The irresponsible press
Speaking at a press conference on Thursday the President accused the press of being irresponsible According to him all those writing about the government and the army’s involvement in the leakages of the nuclear know how were doing a disservice to Pakistan.
“Stop this,” the general thundered and said “You don’t know what would be the result of this reckless implication of every institution in the proliferation issue.”This was in response to a valid question being raised in the press by a number of politicians and commentators.
It has been asked whether it was realistic to put all the blame for the leakage on a handful of scientists alone when the highly sensitive programme was supposed to be under the vigilant supervision of the Establishment.The explanation Gen Musharraf has given for holding scientists alone responsible raises more questions than it answers.The nuclear programme according to him has been spread over two phases i.e., the covert stage which stretched till the testing of the nuclear devices in 1998 and the overt one which followed.
All the leakages according to him took place during the first phase when the nuclear command authority had not been established and Dr AQ Khan was mainly responsible for the security of the programme. Gen Musharraf has however conceded that three officials were associated with the programme after the death of Ziaul Haq, i.e. successive Presidents, Chiefs of Army Staff and the Chairman of the KRL.
One can appreciate the problems faced by those running the nuclear programme during the first stage when they had to keep the activity hidden and make purchases secretly from the black market. Pakistan was however neither the first nor the only country which had to pass through the period when it had to keep the programme under cover. Israel developed the capacity in similar circumstances and despite being in possession of a fairly large nuclear arsenal it still refuses to acknowledge its existence.
The Indian programme remained a clandestine activity till the country exploded a nuclear device in 1973. South Africa kept the activity secret even after having produced six atom bombs till the black majority regime which took over in 1994 announced it was handing over the weapons to the IAEA. All these countries purchased components from the black market and had to give considerable laxity to its scientists. They were not however found to have been involved in the sale of technology, hardware or warhead designs.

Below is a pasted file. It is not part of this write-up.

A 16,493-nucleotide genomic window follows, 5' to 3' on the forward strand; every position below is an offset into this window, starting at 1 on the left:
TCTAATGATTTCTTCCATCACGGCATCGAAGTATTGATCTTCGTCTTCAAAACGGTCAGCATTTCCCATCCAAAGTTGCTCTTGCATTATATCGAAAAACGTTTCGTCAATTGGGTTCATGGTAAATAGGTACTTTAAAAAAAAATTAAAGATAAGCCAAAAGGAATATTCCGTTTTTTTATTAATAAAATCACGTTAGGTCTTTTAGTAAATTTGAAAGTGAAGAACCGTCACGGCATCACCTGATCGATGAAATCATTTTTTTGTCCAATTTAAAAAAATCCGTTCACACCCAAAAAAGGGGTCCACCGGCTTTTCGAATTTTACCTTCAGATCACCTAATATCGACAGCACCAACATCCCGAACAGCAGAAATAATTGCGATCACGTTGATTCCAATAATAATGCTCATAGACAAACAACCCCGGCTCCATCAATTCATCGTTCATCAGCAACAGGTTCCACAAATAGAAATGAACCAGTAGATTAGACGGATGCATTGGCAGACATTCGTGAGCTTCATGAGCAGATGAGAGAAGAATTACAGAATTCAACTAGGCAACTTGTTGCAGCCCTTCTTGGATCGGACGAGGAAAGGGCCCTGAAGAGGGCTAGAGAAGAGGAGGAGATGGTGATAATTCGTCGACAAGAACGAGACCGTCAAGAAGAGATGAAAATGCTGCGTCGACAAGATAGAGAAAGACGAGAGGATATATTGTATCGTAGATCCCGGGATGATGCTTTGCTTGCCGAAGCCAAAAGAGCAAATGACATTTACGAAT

So simply maintaining that laxity was the result of the compulsions of secrecy would satisfy few. It was for the Establishment to ensure the security of its programme on account of the dangers involved in proliferation. The President and the COAS were associated with the programme not in their personal capacity but as the most powerful and resourceful officials of the Establishment.
They had all the security agencies and the civil and military bureaucratic apparatus at their disposal to plan a secure system as other countries had done. That they failed in this is evident.
Gen Musharraf has accused people in the domestic media of indulging in sensationalism and creating doubts about their country. The biggest shock came when the government conceded that top scientists, lionized by the Establishment all these years, were involved in the leakages.
This was a revelation few had expected. Both Iran and Libya have subsequently denied they had leaked the names of Pakistani scientists while North Korea has claimed it never imported uranium enrichment technology from Pakistan and that the US had concocted evidence against it. But the government claims it did not act on the information supplied by the IAEA, CIA and M16 alone but conducted its own enquiries, It also sent teams of investigators to Iran and Libya.
The Pakistani press has done little beyond reporting the versions of all sides and putting relevant questions about the security of the programme.Pakistani media has to rely on information coming from outside the country because the Establishment continues to follows in the footsteps of the pre-independence colonial regime by keeping things closely guarded from the “natives.” It is however open to the newsmen from other countries.
It is from the foreign media that we know what is happening in South Waziristan or how the FBI is involved in raids inside Pakistan or how many casualties were suffered by Pakistani forces when fired at by the US troops along the Durand Line. The government version comes much later and only when it is no more possible to hide the information.
Gen Musharraf is also not happy with local newspapers carrying reports published in foreign media. These reports he says might turn out to be against the national interest. What is wrong with letting the public know what others think about our nuclear programme and the system devised to safeguard it? Do we want the public to keep its head buried in the sand like the Establishment? And is it at all possible to stop the inflow of information at this time and age?
World capitals formulate their policies on the basis of information available to them from their agencies. They do not take cue from the Pakistani media. The establishment knows this well. It is however unhappy with the media when the later brings to light tragic lapses by the Establishment that could cost the country heavily. No King Midas likes his subjects to be told he has donkey’s ears.